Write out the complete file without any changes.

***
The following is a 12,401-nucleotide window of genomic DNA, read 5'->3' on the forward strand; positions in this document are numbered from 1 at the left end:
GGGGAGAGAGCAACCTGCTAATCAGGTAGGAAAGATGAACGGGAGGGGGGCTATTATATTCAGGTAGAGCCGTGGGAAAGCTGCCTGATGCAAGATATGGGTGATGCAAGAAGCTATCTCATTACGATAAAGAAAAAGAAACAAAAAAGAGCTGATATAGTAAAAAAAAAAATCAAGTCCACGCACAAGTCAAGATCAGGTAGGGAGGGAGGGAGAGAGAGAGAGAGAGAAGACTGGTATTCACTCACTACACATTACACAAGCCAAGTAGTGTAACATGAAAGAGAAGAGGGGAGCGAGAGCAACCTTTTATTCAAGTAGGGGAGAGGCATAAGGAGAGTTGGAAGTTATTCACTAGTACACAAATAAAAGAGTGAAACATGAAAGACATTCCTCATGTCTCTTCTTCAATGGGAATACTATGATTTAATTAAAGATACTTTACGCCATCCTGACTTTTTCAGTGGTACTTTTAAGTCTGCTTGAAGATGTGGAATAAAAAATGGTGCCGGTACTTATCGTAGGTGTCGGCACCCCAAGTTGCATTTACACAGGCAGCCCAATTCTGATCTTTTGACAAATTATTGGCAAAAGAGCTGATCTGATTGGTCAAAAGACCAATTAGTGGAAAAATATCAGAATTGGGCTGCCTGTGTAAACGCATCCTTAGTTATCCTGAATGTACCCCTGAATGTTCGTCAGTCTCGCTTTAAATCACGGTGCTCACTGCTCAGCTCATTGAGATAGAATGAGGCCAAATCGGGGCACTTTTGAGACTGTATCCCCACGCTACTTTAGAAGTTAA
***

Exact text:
The following is a 12,401-nucleotide window of genomic DNA, read 5'->3' on the forward strand; positions in this document are numbered from 1 at the left end:
GGGGAGAGAGCAACCTGCTAATCAGGTAGGAAAGATGAACGGGAGGGGGGCTATTATATTCAGGTAGAGCCGTGGGAAAGCTGCCTGATGCAAGATATGGGTGATGCAAGAAGCTATCTCATTACGATAAAGAAAAAGAAACAAAAAAGAGCTGATATAGTAAAAAAAAAAATCAAGTCCACGCACAAGTCAAGATCAGGTAGGGAGGGAGGGAGAGAGAGAGAGAGAGAAGACTGGTATTCACTCACTACACATTACACAAGCCAAGTAGTGTAACATGAAAGAGAAGAGGGGAGCGAGAGCAACCTTTTATTCAAGTAGGGGAGAGGCATAAGGAGAGTTGGAAGTTATTCACTAGTACACAAATAAAAGAGTGAAACATGAAAGACATTCCTCATGTCTCTTCTTCAATGGGAATACTATGATTTAATTAAAGATACTTTACGCCATCCTGACTTTTTCAGTGGTACTTTTAAGTCTGCTTGAAGATGTGGAATAAAAAATGGTGCCGGTACTTATCGTAGGTGTCGGCACCCCAAGTTGCATTTACACAGGCAGCCCAATTCTGATCTTTTGACAAATTATTGGCAAAAGAGCTGATCTGATTGGTCAAAAGACCAATTAGTGGAAAAATATCAGAATTGGGCTGCCTGTGTAAACGCATCCTTAGTTATCCTGAATGTACCCCTGAATGTTCGTCAGTCTCGCTTTAAATCACGGTGCTCACTGCTCAGCTCATTGAGATAGAATGAGGCCAAATCGGGGCACTTTTGAGACTGTATCCCCACGCTACTTTAGAAGTTAA